More Choice Reduces Participation

I'm spending the day listening to Chip Heath (author of Switch and Made to Stick) talk about change. Some notable quotes from the first session...

  • If change is hard, why do so many people sign up for marriage? And why, a few years later, do so many of those couples sign up for parenting?
  • There is a schizophrenia about change that is built into each one of us. Part of us wants the brownie, the other part wants to look better in a swimsuit.
  • Every person who has ever initiated great change started with an emotional reaction to something and said, "That's wrong!"
  • No one ever feels like they have enough resources or the right position to implement change.
  • We spend more time thinking about (and talking about) things that went wrong than things going well.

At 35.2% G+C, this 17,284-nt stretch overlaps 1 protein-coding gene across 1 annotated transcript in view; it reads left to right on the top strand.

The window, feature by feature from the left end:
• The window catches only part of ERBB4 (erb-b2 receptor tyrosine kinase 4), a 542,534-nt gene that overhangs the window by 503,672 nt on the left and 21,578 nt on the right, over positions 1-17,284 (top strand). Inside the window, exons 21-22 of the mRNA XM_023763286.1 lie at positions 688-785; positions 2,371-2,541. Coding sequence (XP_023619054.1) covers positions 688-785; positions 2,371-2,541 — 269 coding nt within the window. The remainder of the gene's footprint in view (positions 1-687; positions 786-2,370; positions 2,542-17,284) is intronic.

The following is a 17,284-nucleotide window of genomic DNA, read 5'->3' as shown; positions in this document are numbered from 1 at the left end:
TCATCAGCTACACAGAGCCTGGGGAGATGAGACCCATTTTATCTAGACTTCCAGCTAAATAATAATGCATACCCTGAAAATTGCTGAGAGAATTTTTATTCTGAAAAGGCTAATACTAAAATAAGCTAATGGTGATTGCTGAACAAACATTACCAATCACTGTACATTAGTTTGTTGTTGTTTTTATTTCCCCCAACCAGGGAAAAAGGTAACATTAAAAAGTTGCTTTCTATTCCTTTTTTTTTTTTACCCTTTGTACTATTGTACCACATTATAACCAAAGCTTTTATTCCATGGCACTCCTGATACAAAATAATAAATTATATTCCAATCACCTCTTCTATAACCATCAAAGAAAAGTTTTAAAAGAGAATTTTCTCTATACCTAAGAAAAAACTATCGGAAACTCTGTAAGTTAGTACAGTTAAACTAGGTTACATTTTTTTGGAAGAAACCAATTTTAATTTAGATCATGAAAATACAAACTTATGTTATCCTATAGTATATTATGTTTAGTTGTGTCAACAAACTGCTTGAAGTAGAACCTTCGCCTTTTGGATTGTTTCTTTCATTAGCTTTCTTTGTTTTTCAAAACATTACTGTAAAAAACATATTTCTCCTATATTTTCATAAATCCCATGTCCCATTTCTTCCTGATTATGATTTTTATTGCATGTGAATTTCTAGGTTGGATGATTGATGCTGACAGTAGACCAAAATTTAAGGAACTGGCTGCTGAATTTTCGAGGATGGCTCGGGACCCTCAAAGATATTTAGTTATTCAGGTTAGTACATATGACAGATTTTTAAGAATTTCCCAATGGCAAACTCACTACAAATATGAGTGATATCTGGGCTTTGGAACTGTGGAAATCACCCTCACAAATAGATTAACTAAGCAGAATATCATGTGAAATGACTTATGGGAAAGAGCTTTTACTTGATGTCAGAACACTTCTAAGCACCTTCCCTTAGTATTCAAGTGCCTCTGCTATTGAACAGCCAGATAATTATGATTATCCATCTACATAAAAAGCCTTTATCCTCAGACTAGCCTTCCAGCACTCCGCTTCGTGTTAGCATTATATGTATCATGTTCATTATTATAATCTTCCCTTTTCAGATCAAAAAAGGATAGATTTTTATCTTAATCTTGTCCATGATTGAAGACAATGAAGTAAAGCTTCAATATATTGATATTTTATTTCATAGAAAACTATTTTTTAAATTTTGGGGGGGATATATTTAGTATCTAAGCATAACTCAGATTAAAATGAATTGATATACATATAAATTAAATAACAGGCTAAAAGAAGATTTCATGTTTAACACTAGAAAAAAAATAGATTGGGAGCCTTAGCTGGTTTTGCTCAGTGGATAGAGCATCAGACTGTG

• Leslie Fielder: "Lots of novelists have achieved their fame by focusing on marital problems, but there's never been a successful novel about a happy marriage."
  • When you want to change something, find an easy critical move. One organization wanted a healthier community. Rather than go after everything--they focused on one thing: "Drink 1% milk." And it worked.
  • A 10% increase in options in a 401k plan decreases participation by 2%. More choice reduces participation.
  • What looks like resistance to change in an employee is often cluelessness.
Tim Stevens1 Comment